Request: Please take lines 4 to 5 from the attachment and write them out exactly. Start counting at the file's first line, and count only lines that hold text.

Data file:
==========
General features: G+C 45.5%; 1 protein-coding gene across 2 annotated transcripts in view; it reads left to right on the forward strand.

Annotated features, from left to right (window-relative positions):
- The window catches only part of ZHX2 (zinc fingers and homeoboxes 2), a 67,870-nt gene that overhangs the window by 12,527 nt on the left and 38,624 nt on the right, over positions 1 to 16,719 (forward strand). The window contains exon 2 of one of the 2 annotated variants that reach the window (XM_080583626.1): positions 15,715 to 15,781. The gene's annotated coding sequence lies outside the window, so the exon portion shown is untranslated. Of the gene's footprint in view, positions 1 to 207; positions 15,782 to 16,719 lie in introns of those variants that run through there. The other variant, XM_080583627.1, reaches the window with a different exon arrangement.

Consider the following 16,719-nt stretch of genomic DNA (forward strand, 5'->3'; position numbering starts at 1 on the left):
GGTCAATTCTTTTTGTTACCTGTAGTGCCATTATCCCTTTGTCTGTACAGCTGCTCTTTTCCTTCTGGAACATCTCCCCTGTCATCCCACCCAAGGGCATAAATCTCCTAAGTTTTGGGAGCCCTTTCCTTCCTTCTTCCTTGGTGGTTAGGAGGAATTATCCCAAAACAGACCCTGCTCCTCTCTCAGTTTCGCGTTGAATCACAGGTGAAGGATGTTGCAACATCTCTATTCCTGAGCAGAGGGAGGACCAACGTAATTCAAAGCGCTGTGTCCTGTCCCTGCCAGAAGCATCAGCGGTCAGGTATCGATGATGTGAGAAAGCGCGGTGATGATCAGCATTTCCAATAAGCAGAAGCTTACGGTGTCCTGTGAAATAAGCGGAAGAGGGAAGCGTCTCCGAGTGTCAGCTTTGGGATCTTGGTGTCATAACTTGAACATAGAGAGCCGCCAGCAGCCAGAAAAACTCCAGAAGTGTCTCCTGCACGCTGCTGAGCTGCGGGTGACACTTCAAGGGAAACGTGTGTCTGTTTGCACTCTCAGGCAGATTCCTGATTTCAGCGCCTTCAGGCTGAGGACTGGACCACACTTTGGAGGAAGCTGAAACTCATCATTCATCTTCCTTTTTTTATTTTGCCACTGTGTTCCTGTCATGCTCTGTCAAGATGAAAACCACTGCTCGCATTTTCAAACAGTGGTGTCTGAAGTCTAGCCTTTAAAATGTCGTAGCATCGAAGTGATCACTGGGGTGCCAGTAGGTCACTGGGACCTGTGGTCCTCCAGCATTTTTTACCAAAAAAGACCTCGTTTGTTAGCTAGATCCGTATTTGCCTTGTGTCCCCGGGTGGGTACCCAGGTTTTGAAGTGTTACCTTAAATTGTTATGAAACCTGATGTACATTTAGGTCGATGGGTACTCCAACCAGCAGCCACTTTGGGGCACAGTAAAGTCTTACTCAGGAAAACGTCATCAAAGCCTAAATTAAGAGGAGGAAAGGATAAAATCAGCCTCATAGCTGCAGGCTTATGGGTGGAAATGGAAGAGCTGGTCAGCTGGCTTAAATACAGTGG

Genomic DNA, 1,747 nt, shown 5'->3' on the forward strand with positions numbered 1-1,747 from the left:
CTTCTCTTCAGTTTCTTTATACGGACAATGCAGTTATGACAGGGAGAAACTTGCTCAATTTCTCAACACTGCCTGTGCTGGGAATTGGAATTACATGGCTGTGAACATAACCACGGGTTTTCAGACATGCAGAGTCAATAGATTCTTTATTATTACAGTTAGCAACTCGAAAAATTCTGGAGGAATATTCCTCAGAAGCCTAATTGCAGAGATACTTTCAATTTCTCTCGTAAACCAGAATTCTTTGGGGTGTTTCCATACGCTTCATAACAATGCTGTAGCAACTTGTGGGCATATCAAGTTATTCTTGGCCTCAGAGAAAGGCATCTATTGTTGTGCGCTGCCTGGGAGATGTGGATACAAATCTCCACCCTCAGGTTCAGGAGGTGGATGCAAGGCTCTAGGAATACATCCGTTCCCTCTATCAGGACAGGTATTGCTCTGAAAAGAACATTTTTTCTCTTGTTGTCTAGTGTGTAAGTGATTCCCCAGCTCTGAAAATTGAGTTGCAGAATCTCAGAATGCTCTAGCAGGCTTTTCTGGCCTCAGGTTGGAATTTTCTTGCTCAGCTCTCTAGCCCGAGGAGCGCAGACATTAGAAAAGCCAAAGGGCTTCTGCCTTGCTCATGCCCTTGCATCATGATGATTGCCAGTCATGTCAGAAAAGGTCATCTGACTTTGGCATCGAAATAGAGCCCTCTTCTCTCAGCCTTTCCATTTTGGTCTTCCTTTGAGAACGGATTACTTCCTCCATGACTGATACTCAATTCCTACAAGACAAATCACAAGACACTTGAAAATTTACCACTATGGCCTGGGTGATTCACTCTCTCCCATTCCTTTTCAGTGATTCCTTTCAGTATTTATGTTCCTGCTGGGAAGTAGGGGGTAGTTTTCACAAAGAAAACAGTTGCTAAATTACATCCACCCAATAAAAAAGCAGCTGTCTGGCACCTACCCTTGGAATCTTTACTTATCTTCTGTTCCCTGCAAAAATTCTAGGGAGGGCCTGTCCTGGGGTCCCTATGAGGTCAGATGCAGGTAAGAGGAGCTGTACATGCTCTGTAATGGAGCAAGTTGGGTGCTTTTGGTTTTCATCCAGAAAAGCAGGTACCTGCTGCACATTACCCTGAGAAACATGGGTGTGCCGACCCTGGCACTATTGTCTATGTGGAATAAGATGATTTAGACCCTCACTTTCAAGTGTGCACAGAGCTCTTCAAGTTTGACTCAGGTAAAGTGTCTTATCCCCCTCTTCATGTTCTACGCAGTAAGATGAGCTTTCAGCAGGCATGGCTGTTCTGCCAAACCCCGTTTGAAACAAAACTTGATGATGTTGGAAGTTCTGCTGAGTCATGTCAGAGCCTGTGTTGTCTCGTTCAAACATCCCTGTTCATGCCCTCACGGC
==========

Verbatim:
Consider the following 16,719-nt stretch of genomic DNA (forward strand, 5'->3'; position numbering starts at 1 on the left):
GGTCAATTCTTTTTGTTACCTGTAGTGCCATTATCCCTTTGTCTGTACAGCTGCTCTTTTCCTTCTGGAACATCTCCCCTGTCATCCCACCCAAGGGCATAAATCTCCTAAGTTTTGGGAGCCCTTTCCTTCCTTCTTCCTTGGTGGTTAGGAGGAATTATCCCAAAACAGACCCTGCTCCTCTCTCAGTTTCGCGTTGAATCACAGGTGAAGGATGTTGCAACATCTCTATTCCTGAGCAGAGGGAGGACCAACGTAATTCAAAGCGCTGTGTCCTGTCCCTGCCAGAAGCATCAGCGGTCAGGTATCGATGATGTGAGAAAGCGCGGTGATGATCAGCATTTCCAATAAGCAGAAGCTTACGGTGTCCTGTGAAATAAGCGGAAGAGGGAAGCGTCTCCGAGTGTCAGCTTTGGGATCTTGGTGTCATAACTTGAACATAGAGAGCCGCCAGCAGCCAGAAAAACTCCAGAAGTGTCTCCTGCACGCTGCTGAGCTGCGGGTGACACTTCAAGGGAAACGTGTGTCTGTTTGCACTCTCAGGCAGATTCCTGATTTCAGCGCCTTCAGGCTGAGGACTGGACCACACTTTGGAGGAAGCTGAAACTCATCATTCATCTTCCTTTTTTTATTTTGCCACTGTGTTCCTGTCATGCTCTGTCAAGATGAAAACCACTGCTCGCATTTTCAAACAGTGGTGTCTGAAGTCTAGCCTTTAAAATGTCGTAGCATCGAAGTGATCACTGGGGTGCCAGTAGGTCACTGGGACCTGTGGTCCTCCAGCATTTTTTACCAAAAAAGACCTCGTTTGTTAGCTAGATCCGTATTTGCCTTGTGTCCCCGGGTGGGTACCCAGGTTTTGAAGTGTTACCTTAAATTGTTATGAAACCTGATGTACATTTAGGTCGATGGGTACTCCAACCAGCAGCCACTTTGGGGCACAGTAAAGTCTTACTCAGGAAAACGTCATCAAAGCCTAAATTAAGAGGAGGAAAGGATAAAATCAGCCTCATAGCTGCAGGCTTATGGGTGGAAATGGAAGAGCTGGTCAGCTGGCTTAAATACAGTGG